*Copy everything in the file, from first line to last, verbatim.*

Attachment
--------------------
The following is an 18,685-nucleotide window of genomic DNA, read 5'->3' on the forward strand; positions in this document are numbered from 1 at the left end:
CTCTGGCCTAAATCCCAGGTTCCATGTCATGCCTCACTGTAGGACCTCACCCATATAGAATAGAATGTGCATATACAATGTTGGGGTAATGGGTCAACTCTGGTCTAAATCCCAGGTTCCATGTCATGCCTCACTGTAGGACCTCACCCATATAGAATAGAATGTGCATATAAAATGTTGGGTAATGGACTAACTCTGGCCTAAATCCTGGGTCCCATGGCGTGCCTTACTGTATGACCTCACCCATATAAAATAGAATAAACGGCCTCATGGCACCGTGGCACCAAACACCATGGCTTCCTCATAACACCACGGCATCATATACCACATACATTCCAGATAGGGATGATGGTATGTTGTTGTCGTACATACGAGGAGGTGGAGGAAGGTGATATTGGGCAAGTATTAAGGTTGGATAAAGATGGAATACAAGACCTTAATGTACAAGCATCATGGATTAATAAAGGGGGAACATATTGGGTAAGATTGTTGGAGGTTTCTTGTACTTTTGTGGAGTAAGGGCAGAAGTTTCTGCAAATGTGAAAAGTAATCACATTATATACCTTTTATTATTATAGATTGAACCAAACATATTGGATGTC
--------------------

The following is an 18,685-nucleotide window of genomic DNA, read 5'->3' on the forward strand; positions in this document are numbered from 1 at the left end:
CTCTGGCCTAAATCCCAGGTTCCATGTCATGCCTCACTGTAGGACCTCACCCATATAGAATAGAATGTGCATATACAATGTTGGGGTAATGGGTCAACTCTGGTCTAAATCCCAGGTTCCATGTCATGCCTCACTGTAGGACCTCACCCATATAGAATAGAATGTGCATATAAAATGTTGGGTAATGGACTAACTCTGGCCTAAATCCTGGGTCCCATGGCGTGCCTTACTGTATGACCTCACCCATATAAAATAGAATAAACGGCCTCATGGCACCGTGGCACCAAACACCATGGCTTCCTCATAACACCACGGCATCATATACCACATACATTCCAGATAGGGATGATGGTATGTTGTTGTCGTACATACGAGGAGGTGGAGGAAGGTGATATTGGGCAAGTATTAAGGTTGGATAAAGATGGAATACAAGACCTTAATGTACAAGCATCATGGATTAATAAAGGGGGAACATATTGGGTAAGATTGTTGGAGGTTTCTTGTACTTTTGTGGAGTAAGGGCAGAAGTTTCTGCAAATGTGAAAAGTAATCACATTATATACCTTTTATTATTATAGATTGAACCAAACATATTGGATGTC